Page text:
CT and MR Enteroscopy
Advanced imaging options for IBD diagnosis.
The first step in our care for your inflammatory bowel disease (IBD) is an accurate diagnosis of your specific condition. One way our team stands apart from other providers is our focus on precisely diagnosing your specific form of IBD or other condition affecting the digestive tract through either a CT or MR enterography.
The information we gather about your condition during a CT or MR enterography can give us an advantage when it comes to creating your personalized treatment plan.
What is CT enterography?
Computed tomography (CT) enterography is a quick, accurate and painless procedure that results in a detailed evaluation of your intestines. During this noninvasive procedure, we use a series of X-rays, along with contrast material, to capture images of a variety of intestinal issues. These issues may include:
- Abscesses (a collection of pus or infected fluid surrounded by inflamed tissue)
- Bowel obstruction
- Fistulas (an abnormal opening in the stomach or intestines)
What to expect during your CT enterography
Before your procedure, we’ll give you some contrast material to drink. Next, we’ll position you comfortably on the CT table and insert an intravenous (IV) catheter in your arm. We’ll give you a type of dye through your IV. This lets us better see inside your digestive tract.
Next, you’ll hold your breath as we scan you, which typically takes 20 to 30 seconds. We’ll take several images of your intestines during the scan. The entire process for your exam will take about 1.5 hours.
Afterward, you can eat and drink as normal, and you can drive yourself home. Your doctor will review your CT images and use them to rule in or rule out causes of your symptoms.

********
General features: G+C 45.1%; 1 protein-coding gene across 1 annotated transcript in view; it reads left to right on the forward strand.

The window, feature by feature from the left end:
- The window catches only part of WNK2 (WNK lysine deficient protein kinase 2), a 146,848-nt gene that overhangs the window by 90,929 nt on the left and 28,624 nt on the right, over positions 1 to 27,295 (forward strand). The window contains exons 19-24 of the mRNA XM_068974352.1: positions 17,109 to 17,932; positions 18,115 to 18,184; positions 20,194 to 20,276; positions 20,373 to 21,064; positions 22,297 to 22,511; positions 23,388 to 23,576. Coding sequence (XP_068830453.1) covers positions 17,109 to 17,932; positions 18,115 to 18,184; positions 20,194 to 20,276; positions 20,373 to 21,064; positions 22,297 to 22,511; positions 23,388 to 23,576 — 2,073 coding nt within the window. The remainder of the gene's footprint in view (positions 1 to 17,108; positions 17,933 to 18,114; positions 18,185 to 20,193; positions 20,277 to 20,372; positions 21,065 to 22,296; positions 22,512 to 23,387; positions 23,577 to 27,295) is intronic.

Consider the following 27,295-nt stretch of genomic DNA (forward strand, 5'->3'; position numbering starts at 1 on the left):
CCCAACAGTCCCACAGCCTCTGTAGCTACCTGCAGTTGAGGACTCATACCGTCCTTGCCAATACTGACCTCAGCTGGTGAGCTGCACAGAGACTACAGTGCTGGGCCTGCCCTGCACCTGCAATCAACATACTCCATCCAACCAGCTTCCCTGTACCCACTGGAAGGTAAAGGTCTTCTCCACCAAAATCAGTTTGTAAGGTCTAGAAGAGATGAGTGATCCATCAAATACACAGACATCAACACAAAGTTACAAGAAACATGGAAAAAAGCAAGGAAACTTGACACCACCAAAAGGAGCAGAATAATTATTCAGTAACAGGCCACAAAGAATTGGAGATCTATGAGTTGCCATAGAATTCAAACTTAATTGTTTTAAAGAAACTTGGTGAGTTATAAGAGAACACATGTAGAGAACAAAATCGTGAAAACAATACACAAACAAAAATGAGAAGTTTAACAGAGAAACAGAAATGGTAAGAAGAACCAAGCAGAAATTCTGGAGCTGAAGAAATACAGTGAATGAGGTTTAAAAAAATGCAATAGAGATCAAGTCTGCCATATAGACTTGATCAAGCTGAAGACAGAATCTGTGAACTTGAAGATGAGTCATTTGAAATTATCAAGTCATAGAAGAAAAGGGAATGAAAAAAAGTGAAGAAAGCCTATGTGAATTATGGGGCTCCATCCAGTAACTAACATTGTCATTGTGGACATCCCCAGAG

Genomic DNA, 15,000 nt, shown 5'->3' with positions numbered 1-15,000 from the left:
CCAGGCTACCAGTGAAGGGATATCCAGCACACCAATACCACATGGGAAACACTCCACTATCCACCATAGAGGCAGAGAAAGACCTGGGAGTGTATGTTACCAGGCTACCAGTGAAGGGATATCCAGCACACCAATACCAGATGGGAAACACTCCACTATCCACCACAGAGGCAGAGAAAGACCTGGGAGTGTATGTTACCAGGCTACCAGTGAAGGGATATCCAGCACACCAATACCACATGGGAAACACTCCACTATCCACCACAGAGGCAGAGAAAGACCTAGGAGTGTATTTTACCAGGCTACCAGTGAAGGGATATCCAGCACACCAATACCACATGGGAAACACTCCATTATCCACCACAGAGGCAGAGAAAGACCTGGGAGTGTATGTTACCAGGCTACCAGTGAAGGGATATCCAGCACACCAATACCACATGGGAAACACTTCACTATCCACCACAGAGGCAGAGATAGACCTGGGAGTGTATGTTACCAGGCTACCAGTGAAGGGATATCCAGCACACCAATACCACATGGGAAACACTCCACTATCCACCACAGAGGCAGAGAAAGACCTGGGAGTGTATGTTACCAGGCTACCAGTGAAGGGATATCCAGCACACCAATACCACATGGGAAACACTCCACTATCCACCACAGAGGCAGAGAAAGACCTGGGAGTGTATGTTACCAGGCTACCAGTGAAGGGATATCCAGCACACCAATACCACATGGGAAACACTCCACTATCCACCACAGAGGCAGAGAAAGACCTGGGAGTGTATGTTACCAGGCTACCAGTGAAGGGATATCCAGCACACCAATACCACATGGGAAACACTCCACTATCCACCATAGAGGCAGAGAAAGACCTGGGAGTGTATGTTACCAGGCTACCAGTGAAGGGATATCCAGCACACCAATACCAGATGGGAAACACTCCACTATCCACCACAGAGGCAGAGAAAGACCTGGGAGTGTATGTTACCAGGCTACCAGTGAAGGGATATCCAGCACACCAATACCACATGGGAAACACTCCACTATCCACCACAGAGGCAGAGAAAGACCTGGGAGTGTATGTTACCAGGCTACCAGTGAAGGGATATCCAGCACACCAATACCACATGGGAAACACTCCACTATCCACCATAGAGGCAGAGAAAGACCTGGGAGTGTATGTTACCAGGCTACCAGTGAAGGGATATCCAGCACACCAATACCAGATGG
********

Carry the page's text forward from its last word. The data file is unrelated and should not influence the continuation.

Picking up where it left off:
What is MR enterography?
Magnetic resonance (MR) enterography uses magnetic fields, rather than X-rays, to create detailed images of your internal organs. Like CT enterography, we use a contrast material that you drink to highlight your small intestine. We use MR enterography to see inflammation in your small intestine, as well as abscesses or blockages.
One benefit of MR enterography is its lack of radiation. If you have Crohn’s disease, you may need regular scans of your small intestine to determine whether your treatment plan is working. MR enterography is often a good choice for younger patients, since radiation exposure is cumulative (building over time), as well as those who may need many scans.
What to expect during your MR enterography
We’ll give you some contrast material to drink before your procedure. Next, we’ll position you on an exam table. You will need an IV with some additional contrast material.
A magnetic resonance imaging (MRI) machine will scan you. You’ll be able to talk to the technologists operating the machine. The machine may make various humming, clicking and thumping noises during the test, which is normal.
Afterward, you can eat and drink as usual, and you should be able to drive yourself home unless you receive medication to help you relax during the procedure. Your doctor will review your MR images and use them to aid in the diagnostic process.